Now, you don't always want to aim for the outrageousness of pulp, but it is important to be obvious. Going back to the concept of narrative, we often say that a good image "reads well", meaning that it's easy to tell what the image is supposed to say. One of the ways you can do this is with strong silhouette, meaning that if you simply shaded a character completely black, you should still have a decent idea of what they are doing. Avoid layering important elements on top of each other or crowding out important elements with unimportant ones.

Avoid Exactness
Especially when dealing with living things, you rarely see anything that is perfectly straight, so don't try to draw things that way. Avoid standing up completely straight. Don't look directly at the camera. Don't place arms or legs perfectly symmetrical to their opposite ("twinning"). Make shapes with curves, tapers, s-shapes instead of perfectly cubed or rounded or whatever.

Especially when you start drawing something like a comic or video game that has multiple characters, or characters in various states, it's important to differentiate so that you can tell the difference.

An annoying number of artists don't differentiate much when it comes to character design, an affliction I call Sailor Moon Syndrome. If you told me that the sailor scouts were all the same character who just changes hairstyle and wears different colors of the same outfit, I could believe you. Different characters should look different! Facial features, body proportions, etc.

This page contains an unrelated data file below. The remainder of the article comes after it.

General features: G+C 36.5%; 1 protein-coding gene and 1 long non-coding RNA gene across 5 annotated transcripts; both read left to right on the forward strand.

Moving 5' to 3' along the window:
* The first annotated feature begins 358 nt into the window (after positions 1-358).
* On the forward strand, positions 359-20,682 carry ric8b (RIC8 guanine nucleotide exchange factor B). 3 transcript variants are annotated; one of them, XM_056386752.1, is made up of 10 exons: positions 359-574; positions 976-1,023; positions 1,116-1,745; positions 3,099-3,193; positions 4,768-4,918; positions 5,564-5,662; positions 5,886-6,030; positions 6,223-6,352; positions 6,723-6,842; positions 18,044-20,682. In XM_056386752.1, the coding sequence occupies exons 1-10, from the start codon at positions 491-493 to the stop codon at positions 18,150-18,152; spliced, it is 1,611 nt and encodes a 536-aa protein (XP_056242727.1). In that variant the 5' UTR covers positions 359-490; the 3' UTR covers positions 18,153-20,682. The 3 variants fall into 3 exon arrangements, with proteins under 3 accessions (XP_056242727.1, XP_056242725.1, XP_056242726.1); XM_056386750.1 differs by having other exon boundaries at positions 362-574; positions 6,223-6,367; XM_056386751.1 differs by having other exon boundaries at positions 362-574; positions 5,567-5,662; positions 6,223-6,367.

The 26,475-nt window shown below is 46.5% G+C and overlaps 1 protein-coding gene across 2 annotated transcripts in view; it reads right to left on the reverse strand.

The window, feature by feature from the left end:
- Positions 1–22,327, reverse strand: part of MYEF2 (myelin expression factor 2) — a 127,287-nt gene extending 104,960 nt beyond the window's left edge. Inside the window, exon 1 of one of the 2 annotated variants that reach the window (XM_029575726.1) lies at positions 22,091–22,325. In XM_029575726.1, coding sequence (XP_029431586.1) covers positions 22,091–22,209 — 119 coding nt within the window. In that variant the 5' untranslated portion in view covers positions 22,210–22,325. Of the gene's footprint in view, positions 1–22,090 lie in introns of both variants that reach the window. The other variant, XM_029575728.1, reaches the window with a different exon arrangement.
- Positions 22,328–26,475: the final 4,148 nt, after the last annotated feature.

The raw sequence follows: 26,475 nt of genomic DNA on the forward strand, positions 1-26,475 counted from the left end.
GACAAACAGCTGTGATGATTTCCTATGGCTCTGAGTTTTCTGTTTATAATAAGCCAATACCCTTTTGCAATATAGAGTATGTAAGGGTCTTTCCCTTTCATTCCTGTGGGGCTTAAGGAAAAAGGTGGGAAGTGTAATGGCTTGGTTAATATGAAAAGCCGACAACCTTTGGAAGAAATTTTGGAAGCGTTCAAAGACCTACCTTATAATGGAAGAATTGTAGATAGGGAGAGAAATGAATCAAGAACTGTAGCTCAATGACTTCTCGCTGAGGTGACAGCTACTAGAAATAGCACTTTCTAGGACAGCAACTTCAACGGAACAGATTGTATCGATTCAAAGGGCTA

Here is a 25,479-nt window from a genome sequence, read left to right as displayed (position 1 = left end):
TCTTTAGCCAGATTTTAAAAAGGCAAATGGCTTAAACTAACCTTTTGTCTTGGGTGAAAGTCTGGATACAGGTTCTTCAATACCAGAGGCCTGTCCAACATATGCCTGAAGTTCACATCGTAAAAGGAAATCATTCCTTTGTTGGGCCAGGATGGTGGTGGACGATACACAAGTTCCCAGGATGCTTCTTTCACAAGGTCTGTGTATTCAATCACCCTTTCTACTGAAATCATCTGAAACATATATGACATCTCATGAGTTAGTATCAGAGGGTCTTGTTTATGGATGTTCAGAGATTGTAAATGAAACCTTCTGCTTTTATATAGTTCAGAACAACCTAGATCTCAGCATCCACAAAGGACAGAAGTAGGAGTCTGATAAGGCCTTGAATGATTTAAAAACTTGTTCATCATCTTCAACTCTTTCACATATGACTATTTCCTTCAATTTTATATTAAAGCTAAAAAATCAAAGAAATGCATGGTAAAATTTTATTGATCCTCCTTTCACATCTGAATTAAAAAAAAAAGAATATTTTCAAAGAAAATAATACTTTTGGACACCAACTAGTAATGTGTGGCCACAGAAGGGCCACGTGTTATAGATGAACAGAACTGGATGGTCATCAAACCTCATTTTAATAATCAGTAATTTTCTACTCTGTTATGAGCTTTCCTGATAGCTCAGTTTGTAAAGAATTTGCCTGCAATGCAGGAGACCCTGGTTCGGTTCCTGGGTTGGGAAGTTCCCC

You also need to differentiate when showing different states of the same character. Most obvious example is showing emotion. There are 43 muscles in your face, and you use them all. Going back to the idea of narrative, you need to make your different emotions easy to read and easy to distinguish from each other. Emotions aren't limited to the face either, hands and shoulders also speak volumes and the overall pose or "line of action" also indicates how a character is feeling. Another example of a state might be a character in the midst of action. Walking vs running, slapping vs punching, etc. Each state should bring several changes to the character, and the character should have a variety of states. Running with your pet dog on the beach should not be the same as running away from a scary tentacle monster.

A more advanced way to change emotions is with timing. Imagine someone bursting into rage in a split second vs someone slowly going from calm to annoyed to angry to explosive madness over the course of a minute. Or a character is looking at a selection of vegetables at a grocery store. She looks at potatoes and onions and cabbages for only a split second, but then gets to a cucumber and her gaze is locked on it for a really long time. I know this isn't easy if you're not doing a full on cartoon, but there are ways. Comics and video game dialog have ways of simulating time.